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Why Do Dogs Tilt Their Heads When We Talk To Them?

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All dog owners are familiar with their dogs doing that adorable head tilt thing. When we speak to our dogs, sometimes they will tilt their head from side to side, as if they are trying to make out what we are saying.It usually happens when you talk to them or when they hear a strange sound.

This is one of the sweetest things that dogs do, and there are many videos on Youtube showing dogs doing the head tilt. Check out this super cute compilation of dogs doing the head tilt by.

So why do dogs tilt their heads? How does it help them digest information more easily? There are numerous different reasons as to why dogs might tilt their heads. Stanley Coren, a canine expert did some research on head tilting. He concluded that dogs cock their heads to try and see us better.

A dog’s muzzle can get in the way of them viewing a person's entire face, so they tilt their heads to try and see more of our expression. Some dogs have more problems with this than others, dogs with longer muzzles are more likely to tilt their heads as their vision is hindered by their muzzle.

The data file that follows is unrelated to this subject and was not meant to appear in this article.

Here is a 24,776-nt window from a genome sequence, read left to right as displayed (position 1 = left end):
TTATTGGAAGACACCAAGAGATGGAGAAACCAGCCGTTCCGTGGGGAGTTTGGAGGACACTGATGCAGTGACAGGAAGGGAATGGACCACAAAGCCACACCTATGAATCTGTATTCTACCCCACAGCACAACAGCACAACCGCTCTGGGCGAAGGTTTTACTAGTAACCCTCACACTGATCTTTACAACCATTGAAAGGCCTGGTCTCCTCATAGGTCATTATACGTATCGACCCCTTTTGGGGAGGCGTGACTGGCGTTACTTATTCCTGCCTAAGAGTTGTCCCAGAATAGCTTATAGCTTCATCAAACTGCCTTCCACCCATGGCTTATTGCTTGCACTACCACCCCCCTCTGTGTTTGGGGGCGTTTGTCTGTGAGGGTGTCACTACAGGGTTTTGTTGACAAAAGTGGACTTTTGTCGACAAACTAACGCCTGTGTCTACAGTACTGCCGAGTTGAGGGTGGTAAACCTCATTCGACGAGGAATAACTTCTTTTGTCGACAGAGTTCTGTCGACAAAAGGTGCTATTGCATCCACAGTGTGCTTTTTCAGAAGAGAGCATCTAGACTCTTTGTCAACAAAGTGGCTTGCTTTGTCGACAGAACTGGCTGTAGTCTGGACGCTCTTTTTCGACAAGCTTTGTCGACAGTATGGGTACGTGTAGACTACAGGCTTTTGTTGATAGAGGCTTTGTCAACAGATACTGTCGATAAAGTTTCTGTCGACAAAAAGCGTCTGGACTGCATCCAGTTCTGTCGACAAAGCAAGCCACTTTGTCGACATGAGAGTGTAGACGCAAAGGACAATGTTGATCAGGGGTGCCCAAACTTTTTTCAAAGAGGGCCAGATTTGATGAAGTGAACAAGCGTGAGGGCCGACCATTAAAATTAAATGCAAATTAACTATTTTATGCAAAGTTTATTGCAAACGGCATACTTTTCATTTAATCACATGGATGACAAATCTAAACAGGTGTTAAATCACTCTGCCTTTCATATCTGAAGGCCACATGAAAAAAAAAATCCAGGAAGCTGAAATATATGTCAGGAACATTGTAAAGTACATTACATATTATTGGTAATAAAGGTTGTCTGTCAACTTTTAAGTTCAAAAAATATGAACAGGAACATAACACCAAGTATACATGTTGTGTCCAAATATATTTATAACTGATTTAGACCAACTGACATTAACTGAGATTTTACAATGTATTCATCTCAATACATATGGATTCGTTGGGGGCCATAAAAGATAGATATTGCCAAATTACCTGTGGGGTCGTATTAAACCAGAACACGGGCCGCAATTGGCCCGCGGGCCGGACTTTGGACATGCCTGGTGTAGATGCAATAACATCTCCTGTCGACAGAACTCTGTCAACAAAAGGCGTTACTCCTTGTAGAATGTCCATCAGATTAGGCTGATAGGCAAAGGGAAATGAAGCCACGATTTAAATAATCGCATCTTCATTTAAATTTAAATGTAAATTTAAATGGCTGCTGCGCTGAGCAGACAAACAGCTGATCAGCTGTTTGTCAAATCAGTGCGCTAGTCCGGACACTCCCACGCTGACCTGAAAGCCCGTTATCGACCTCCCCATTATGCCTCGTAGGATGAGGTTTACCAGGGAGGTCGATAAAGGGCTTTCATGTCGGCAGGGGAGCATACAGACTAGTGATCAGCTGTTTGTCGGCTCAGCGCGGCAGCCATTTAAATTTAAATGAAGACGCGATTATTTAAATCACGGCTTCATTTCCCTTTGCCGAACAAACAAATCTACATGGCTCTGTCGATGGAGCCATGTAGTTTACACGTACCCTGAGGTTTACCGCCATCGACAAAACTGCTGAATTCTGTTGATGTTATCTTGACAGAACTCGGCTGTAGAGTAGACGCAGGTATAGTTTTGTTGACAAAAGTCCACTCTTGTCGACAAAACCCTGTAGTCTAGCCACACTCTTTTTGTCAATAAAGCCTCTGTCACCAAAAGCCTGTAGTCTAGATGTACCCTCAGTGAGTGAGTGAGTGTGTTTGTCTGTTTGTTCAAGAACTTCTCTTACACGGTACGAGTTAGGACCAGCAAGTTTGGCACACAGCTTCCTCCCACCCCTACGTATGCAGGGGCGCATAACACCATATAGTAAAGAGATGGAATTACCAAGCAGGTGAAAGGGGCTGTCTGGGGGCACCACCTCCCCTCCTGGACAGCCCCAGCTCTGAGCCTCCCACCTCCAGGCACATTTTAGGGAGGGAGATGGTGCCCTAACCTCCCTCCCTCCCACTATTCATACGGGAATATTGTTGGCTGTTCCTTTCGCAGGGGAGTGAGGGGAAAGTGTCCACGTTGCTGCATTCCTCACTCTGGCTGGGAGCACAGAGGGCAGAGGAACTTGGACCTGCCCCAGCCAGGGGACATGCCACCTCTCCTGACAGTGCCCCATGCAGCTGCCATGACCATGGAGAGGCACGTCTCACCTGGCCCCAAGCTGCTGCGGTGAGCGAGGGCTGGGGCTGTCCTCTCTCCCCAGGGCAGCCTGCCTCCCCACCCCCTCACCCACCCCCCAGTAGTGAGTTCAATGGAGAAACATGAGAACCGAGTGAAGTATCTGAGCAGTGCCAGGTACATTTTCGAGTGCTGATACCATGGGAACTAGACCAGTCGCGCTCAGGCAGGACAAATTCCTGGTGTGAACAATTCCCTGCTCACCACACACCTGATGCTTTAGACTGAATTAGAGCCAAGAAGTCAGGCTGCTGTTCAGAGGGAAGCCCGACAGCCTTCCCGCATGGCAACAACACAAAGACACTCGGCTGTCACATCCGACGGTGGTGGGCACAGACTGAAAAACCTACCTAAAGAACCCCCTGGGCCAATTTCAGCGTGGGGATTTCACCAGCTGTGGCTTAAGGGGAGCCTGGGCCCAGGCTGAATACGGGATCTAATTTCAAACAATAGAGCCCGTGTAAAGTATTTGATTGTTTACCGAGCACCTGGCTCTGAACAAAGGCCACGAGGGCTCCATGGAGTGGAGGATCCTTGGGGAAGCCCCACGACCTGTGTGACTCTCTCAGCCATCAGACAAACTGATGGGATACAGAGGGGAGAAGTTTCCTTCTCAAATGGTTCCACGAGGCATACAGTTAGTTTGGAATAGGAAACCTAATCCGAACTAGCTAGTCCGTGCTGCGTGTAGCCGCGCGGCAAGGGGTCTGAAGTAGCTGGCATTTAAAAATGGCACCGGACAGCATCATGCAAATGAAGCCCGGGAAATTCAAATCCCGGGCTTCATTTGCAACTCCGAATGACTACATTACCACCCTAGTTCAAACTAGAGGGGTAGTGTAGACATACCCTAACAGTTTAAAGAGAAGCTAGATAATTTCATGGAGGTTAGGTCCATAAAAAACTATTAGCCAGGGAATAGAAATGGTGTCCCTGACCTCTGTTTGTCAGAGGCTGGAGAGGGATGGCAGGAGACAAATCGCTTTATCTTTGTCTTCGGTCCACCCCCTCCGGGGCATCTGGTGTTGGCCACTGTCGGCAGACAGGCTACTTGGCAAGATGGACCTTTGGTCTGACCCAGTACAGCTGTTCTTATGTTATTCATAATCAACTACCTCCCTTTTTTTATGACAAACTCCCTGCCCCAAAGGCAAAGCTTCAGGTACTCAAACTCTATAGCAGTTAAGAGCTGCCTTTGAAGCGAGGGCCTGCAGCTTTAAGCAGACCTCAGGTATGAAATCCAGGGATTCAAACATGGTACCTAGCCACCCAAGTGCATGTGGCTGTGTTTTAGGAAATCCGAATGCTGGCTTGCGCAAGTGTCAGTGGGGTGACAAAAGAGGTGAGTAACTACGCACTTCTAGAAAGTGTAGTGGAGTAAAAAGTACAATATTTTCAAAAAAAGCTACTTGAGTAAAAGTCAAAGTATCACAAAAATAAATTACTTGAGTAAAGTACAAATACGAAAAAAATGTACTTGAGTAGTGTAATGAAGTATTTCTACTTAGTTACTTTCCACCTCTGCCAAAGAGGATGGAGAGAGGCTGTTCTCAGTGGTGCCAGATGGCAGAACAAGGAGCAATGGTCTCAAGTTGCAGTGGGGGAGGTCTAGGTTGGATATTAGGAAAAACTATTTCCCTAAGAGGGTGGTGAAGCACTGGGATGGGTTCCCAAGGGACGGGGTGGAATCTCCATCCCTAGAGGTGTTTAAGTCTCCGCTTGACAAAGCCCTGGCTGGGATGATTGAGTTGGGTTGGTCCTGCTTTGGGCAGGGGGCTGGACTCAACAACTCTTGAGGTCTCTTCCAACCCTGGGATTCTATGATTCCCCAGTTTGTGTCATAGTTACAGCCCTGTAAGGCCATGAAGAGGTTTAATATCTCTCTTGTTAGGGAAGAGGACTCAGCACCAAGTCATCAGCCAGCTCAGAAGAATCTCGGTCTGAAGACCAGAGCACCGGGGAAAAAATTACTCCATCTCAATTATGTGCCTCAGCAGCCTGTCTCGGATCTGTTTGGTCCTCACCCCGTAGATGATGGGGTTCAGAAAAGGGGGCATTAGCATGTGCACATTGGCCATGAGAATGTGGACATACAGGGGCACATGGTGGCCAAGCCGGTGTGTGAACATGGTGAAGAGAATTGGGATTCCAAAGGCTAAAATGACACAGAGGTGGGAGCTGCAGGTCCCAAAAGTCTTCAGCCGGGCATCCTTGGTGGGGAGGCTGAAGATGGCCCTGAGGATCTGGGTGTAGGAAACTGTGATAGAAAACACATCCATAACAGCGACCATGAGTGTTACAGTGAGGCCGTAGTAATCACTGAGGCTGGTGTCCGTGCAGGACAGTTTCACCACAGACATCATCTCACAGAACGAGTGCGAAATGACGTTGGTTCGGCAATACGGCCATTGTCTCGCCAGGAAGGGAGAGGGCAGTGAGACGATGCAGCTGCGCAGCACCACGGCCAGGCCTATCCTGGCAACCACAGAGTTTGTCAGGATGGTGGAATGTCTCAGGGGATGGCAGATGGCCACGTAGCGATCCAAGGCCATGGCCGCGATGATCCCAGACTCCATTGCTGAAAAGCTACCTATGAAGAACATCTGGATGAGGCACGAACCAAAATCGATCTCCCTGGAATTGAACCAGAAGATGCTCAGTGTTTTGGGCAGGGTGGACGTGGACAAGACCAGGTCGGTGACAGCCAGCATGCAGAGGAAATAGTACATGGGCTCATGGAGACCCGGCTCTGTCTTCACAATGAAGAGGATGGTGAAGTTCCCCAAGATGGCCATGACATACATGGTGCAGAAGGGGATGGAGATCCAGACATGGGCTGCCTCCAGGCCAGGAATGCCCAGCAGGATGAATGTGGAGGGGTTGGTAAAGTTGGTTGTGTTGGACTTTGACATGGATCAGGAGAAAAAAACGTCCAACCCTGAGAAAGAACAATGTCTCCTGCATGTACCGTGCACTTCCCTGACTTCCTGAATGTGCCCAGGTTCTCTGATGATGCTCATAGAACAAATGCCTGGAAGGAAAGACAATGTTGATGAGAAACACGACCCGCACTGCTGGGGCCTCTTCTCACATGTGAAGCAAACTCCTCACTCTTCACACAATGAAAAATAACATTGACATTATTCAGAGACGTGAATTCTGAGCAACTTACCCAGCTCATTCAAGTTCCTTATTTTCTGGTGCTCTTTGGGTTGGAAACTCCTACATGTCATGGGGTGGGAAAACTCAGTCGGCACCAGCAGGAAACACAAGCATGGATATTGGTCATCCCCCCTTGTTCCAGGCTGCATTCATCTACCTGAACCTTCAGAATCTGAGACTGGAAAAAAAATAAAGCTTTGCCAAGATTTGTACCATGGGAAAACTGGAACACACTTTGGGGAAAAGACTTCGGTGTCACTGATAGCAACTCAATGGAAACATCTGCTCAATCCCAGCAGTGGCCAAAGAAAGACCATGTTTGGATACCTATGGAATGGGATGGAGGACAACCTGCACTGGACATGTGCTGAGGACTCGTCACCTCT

Breeds with flatter faces such as Boston Terriers and Pekinese may not need to tilt their heads. In a study that Coren conducted 71% of people with large muzzle dogs reported that their dogs tilted their heads, compared to only 52% of owners with flat faced dogs.

If you hold a clenched fist in front of your nose, then you can get a good idea of what it might be like for a dog to look straight ahead. Other experts have suggested that dogs tilt their heads to show us that they are listening, and to try and perceive what we are saying.

Dogs might have also learn’t over time to tilt their heads because they get positive feedback from their owner when they do it. It gets them attention and we often show we approve by changing the tone of our voice or giving them a treat, just because they look so darn cute.

Dogs have far better hearing than humans, which is why it might seem odd that they appear to struggle to hear things. Although they do have better hearing, they aren’t as good at detecting the source of a sound as precisely as humans. Hence why they might tilt their heads in order to locate the sound better.


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